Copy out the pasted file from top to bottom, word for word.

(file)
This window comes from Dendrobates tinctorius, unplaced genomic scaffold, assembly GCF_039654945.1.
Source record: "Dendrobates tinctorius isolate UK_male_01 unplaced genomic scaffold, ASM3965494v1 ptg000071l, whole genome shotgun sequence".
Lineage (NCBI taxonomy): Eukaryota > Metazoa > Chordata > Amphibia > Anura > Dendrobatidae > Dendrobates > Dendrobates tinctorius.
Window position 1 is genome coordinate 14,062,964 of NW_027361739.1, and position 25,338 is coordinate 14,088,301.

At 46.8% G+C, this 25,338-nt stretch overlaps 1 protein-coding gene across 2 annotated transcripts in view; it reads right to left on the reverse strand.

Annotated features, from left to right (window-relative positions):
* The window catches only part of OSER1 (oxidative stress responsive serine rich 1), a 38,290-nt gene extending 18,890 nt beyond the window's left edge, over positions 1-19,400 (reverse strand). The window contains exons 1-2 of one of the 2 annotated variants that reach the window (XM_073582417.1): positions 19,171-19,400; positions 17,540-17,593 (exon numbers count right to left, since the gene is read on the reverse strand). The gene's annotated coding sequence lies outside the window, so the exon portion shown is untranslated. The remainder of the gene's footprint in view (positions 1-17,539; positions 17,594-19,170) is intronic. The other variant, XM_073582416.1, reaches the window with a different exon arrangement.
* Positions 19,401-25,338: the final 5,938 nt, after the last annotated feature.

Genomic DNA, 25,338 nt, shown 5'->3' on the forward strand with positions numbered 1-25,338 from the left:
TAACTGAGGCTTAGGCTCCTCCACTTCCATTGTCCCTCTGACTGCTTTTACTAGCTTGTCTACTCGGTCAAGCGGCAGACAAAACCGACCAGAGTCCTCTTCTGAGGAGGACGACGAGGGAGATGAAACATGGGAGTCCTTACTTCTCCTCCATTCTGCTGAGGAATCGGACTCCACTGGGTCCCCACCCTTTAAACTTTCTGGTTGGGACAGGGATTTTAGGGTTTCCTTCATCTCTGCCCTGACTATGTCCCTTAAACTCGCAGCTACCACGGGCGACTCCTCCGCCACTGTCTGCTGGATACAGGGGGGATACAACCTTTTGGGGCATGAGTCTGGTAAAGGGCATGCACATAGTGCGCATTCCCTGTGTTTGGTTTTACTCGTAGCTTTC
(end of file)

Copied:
This window comes from Dendrobates tinctorius, unplaced genomic scaffold, assembly GCF_039654945.1.
Source record: "Dendrobates tinctorius isolate UK_male_01 unplaced genomic scaffold, ASM3965494v1 ptg000071l, whole genome shotgun sequence".
Lineage (NCBI taxonomy): Eukaryota > Metazoa > Chordata > Amphibia > Anura > Dendrobatidae > Dendrobates > Dendrobates tinctorius.
Window position 1 is genome coordinate 14,062,964 of NW_027361739.1, and position 25,338 is coordinate 14,088,301.

At 46.8% G+C, this 25,338-nt stretch overlaps 1 protein-coding gene across 2 annotated transcripts in view; it reads right to left on the reverse strand.

Annotated features, from left to right (window-relative positions):
* The window catches only part of OSER1 (oxidative stress responsive serine rich 1), a 38,290-nt gene extending 18,890 nt beyond the window's left edge, over positions 1-19,400 (reverse strand). The window contains exons 1-2 of one of the 2 annotated variants that reach the window (XM_073582417.1): positions 19,171-19,400; positions 17,540-17,593 (exon numbers count right to left, since the gene is read on the reverse strand). The gene's annotated coding sequence lies outside the window, so the exon portion shown is untranslated. The remainder of the gene's footprint in view (positions 1-17,539; positions 17,594-19,170) is intronic. The other variant, XM_073582416.1, reaches the window with a different exon arrangement.
* Positions 19,401-25,338: the final 5,938 nt, after the last annotated feature.

Genomic DNA, 25,338 nt, shown 5'->3' on the forward strand with positions numbered 1-25,338 from the left:
TAACTGAGGCTTAGGCTCCTCCACTTCCATTGTCCCTCTGACTGCTTTTACTAGCTTGTCTACTCGGTCAAGCGGCAGACAAAACCGACCAGAGTCCTCTTCTGAGGAGGACGACGAGGGAGATGAAACATGGGAGTCCTTACTTCTCCTCCATTCTGCTGAGGAATCGGACTCCACTGGGTCCCCACCCTTTAAACTTTCTGGTTGGGACAGGGATTTTAGGGTTTCCTTCATCTCTGCCCTGACTATGTCCCTTAAACTCGCAGCTACCACGGGCGACTCCTCCGCCACTGTCTGCTGGATACAGGGGGGATACAACCTTTTGGGGCATGAGTCTGGTAAAGGGCATGCACATAGTGCGCATTCCCTGTGTTTGGTTTTACTCGTAGCTTTC